A note on our timescale.

We want to do this project in a safe and sustainable way. For Hannah and James (both disabled people) this means working towards reducing stress, being paid and giving space and support to the range challenges we face, both practical and emotional. Such a large ambition will take time, and we think this is a good thing.

Phase 1. Research. 2014.

Our process began in 2014 with a series of Madlove workshop in England and mainland Europe, supported by Unlimited. These workshops brought together a range of people with and without experiences of mental health to consider questions like:

‘What does good mental health care feel like?’

and

‘What does good mental health look, taste, sound, touch and feel like to touch?’

You can read about the workshops here.

Workshops happened at Southbank Centre (London), Fierce Festival (Birmingham), Nottingham Contemporary, NAGAS (Newcastle), FACT (Liverpool), Riga Mental Health Hospital (with Homo Novus), The Prague Quadrennial, Gessnerallee (Zurich).

Read a review of the workshop.

In conjunction with this numerous artist talks about the project happened internationally.

Phase 2. Beta testing. 2015.

Working with designers Benjamin Koslowski and James Christian (Projects Office) we installed a beta (test) version of Madlove at FACT’s exhibtion Group Therapy: Mental distress in a digital age. This was supported by a Wellcome Trust People’s Award and the British Pyschological Society.

For 3 months Madlove was opened to test design ideas, to support activities and to reflect on our research to date. Over 300 people actively used the space during this period.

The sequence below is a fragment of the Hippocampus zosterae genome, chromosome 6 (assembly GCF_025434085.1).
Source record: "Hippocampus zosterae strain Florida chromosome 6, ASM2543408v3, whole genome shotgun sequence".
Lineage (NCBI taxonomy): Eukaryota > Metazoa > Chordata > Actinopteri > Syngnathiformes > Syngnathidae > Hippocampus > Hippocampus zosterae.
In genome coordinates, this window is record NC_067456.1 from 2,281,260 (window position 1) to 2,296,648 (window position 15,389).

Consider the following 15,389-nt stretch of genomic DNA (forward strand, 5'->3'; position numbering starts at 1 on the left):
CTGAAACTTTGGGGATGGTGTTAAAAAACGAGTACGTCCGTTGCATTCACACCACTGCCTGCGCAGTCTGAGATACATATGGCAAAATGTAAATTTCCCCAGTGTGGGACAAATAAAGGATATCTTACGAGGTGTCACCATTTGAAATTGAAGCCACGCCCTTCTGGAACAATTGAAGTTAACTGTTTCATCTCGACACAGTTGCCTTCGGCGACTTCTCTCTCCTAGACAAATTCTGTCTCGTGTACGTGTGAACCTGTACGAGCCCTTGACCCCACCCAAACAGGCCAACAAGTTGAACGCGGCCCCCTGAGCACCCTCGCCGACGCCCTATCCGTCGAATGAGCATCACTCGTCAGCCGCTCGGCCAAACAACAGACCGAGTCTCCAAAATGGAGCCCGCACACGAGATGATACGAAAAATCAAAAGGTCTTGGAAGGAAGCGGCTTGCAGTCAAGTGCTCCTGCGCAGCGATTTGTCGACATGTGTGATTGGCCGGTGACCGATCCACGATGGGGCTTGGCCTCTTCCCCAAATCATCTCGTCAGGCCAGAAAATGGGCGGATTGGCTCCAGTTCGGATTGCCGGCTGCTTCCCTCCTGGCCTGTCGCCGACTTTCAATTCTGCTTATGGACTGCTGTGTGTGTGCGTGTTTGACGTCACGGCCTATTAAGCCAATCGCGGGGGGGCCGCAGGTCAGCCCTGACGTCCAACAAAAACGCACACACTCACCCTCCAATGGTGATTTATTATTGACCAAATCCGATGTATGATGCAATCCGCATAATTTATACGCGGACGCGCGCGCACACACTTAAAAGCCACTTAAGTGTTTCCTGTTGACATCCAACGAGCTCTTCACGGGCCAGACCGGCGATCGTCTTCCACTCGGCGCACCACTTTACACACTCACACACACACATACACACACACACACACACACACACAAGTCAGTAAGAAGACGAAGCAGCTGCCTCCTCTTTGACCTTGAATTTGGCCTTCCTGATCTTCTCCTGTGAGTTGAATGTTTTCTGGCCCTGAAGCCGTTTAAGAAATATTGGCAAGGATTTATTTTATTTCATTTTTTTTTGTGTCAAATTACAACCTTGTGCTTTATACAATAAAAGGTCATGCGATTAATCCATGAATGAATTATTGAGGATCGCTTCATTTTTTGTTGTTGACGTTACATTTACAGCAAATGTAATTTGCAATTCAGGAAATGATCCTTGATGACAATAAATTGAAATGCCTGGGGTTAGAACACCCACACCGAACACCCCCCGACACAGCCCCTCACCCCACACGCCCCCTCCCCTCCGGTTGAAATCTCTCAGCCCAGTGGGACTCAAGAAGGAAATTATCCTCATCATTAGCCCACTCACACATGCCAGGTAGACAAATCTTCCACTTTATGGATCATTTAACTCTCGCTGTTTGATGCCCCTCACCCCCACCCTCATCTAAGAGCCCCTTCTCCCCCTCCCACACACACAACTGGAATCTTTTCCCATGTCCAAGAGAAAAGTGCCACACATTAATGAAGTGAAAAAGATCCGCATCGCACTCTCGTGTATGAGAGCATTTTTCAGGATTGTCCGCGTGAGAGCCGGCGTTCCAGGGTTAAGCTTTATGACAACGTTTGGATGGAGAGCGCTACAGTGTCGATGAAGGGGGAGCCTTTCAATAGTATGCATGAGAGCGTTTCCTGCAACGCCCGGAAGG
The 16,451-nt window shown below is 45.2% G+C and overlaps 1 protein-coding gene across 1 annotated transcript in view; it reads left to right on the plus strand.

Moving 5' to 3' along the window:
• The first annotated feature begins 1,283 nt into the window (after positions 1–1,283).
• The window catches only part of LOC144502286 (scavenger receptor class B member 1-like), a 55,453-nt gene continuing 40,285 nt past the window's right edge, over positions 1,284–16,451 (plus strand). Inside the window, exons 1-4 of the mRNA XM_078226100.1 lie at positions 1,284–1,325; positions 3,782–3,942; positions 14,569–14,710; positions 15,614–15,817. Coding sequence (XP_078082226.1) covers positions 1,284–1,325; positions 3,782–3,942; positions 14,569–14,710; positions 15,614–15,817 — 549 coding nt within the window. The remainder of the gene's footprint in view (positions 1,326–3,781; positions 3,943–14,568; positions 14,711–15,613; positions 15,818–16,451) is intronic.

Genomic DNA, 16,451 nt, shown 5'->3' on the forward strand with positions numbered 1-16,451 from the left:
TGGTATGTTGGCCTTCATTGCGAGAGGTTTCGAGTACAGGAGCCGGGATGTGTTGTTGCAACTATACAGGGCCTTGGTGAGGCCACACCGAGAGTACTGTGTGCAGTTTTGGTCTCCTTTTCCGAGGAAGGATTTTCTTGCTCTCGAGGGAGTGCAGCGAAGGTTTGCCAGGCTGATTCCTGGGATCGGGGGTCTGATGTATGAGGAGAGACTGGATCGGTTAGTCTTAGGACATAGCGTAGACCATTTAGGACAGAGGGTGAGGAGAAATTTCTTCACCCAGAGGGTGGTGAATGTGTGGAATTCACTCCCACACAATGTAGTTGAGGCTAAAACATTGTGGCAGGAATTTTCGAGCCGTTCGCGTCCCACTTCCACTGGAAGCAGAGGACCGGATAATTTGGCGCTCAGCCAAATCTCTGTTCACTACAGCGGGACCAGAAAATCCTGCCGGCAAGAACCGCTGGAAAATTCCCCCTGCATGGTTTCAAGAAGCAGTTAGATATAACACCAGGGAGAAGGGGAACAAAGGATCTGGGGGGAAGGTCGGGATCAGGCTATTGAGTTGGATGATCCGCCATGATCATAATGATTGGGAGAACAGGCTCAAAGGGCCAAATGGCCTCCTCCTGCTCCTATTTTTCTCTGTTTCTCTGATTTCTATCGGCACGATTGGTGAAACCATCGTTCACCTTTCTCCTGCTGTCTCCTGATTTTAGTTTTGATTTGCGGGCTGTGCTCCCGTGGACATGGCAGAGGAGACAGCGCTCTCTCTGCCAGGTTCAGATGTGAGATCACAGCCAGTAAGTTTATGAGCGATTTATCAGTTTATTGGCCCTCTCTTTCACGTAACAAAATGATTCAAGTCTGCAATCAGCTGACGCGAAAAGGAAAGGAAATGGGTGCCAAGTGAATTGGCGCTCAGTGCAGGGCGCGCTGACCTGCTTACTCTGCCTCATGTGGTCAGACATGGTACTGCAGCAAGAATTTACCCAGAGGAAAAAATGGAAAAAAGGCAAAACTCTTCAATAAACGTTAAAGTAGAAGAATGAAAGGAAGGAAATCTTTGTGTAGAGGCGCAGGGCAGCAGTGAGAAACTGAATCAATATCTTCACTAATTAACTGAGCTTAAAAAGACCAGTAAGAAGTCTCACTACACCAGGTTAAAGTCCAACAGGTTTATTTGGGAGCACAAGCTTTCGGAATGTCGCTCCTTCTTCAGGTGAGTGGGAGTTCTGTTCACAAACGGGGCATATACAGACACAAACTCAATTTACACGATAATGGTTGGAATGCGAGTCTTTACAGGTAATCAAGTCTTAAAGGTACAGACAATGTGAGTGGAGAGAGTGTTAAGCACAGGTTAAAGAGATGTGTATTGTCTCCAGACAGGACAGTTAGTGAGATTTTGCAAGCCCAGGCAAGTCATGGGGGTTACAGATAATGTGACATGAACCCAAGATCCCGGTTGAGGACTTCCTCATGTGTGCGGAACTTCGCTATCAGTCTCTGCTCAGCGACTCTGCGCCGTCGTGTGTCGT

View images of the installation here.

You can read about Madlove at FACT here, and watch a short film about it here.

Madlove received a commendation from the Design in Mental Health Awards 2015.

Phase 3. Deepening our research. 2016.

Reflecting on the beta version of Madlove, and with support from the Arts Council of England, we ran 9 further workshops in a range of hospitals in England (and Ghent, Belgium). From high and medium secure hospitals through to inner city acute wards we considered the needs of people who required high levels of support, as well as the needs of the BAME community. We were joined on tour by illustrator Rosemary Cunningham.

Phase 4. Research presentation and proposal for a utopian asylum.

During Autumn of 2016 we presented the accumulation of our research since 2014, and a model of a good mental health landscape at Wellcome Collection’s exhibition Bedlam: the asylum and beyond. The research is presented through Rosemary’s illustration of our process. Our designer’s James and Benjamin created a untraditional model of that features a range of spaces, places and activities.

To end with the gallery audience were invited to consider their own mental health by making a Madlove Pocket Asylum.

Bedlam: the asylum and beyond. Wellcome Collection, London. 15 September 2016 – 15 January 2017.

View images of the installation and model here.

Phase 5. 2017 Onwards.

We are continuing to work with numerous NHS partners in providing research and designs for mental health hospitals (more on this soon). We will make further announcements via our mailing list.